I hope this method works as well for you as it has worked for me.
'Elizabeth' by Jean Turner
On the day of HM Queen Elizabeth the Queen Mother's funeral, our branch (Wilts and Chalk Stream Branch) was due to hold our annual Cheese & Wine and Presentation Evening. Part of this evening is a fly-dressing competition, which of course includes a novelty section.
Due to the somberness of the occasion, and being acutely aware of memories of my own grandmother's death (she would have been almost the same age), I felt I did not really want to make a 'funny fly' for the evening. I thus set out to tie a fly that would help me with my feelings, and still fulfill the requirements of the novelty section. On seeing my offering, several members of our branch, including our chairman, said that I should send in the pattern and a photograph of this one-off never-to-be-fished fly. So here she is, simply called 'Elizabeth' in honour of two great ladies. The colours are linked to HM's standard as well as my grandmother's favourite colours and the topping is deliberately set at half-mast, like the bowed wings of an angel.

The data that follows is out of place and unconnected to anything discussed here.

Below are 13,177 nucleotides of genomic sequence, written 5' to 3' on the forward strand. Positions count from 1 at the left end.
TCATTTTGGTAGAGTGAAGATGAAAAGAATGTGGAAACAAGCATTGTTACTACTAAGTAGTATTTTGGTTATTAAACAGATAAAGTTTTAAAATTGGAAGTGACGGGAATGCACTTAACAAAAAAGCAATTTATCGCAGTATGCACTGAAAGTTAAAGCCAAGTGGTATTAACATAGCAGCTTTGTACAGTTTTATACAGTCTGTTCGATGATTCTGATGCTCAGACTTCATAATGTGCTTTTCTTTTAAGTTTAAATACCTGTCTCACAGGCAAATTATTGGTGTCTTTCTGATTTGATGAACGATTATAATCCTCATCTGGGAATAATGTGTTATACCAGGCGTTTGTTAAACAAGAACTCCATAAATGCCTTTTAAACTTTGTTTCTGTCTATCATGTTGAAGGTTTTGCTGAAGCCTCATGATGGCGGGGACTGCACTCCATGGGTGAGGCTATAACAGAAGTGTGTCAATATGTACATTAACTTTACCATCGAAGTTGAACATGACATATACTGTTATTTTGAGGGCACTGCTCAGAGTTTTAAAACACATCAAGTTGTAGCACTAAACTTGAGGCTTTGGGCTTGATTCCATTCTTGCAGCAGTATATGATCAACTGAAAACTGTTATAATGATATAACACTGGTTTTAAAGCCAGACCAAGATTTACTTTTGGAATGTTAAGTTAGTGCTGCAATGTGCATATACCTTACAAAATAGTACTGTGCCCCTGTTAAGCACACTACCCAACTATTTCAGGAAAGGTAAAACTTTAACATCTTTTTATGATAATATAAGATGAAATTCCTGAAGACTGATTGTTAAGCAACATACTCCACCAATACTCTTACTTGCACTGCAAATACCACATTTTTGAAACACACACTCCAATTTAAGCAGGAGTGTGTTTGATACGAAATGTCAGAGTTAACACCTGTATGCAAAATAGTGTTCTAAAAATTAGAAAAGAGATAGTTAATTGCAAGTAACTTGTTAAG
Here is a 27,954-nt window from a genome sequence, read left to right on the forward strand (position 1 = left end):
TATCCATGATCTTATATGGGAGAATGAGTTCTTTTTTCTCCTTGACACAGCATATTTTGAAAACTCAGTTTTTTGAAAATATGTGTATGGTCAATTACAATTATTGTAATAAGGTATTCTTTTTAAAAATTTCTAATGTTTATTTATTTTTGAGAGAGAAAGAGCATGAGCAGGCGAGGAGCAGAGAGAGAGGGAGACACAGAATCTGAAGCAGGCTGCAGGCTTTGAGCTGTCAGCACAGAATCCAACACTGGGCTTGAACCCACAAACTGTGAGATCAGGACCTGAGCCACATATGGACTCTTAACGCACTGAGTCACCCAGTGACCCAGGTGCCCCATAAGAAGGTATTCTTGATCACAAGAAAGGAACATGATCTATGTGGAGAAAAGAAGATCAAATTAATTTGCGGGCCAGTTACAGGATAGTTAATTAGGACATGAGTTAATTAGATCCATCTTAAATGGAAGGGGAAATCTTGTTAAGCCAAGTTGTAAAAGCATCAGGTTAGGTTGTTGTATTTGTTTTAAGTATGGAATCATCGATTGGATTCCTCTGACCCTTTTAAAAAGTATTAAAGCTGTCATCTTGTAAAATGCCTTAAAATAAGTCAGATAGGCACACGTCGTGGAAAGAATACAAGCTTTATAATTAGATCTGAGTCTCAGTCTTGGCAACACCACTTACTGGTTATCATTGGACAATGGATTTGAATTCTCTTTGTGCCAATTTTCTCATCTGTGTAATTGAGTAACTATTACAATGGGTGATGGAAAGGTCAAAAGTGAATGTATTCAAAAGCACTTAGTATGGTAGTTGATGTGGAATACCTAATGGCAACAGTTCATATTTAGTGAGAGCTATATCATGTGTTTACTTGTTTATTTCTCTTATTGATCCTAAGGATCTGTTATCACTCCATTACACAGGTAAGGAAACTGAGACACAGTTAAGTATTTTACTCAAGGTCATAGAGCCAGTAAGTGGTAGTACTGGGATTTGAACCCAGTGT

Hook: standard down eye size 10
Tag: fine oval silver
Tail: red Glo-brite, 8 strands
Rib: black floss (over both body halves)
Rear body: gold tinsel
Joint: green-blue peacock sword herl, three turns
Front body: silver tinsel
Throat: blue jay, about 15 strands
Inner wing: triple folded hen pheasant secondary wing feather
Outer wing: fibres (about 4 each side) from the tail feather of a blue macaw, to half cover the inner wing
Sides: One golden pheasant crest feather each side, tide curve down to cross bottom of bend of hook in 'half-mast' fashion
Pattern created by Jean Turner who can be contacted at jean (at) jeanturner.co.uk for further information.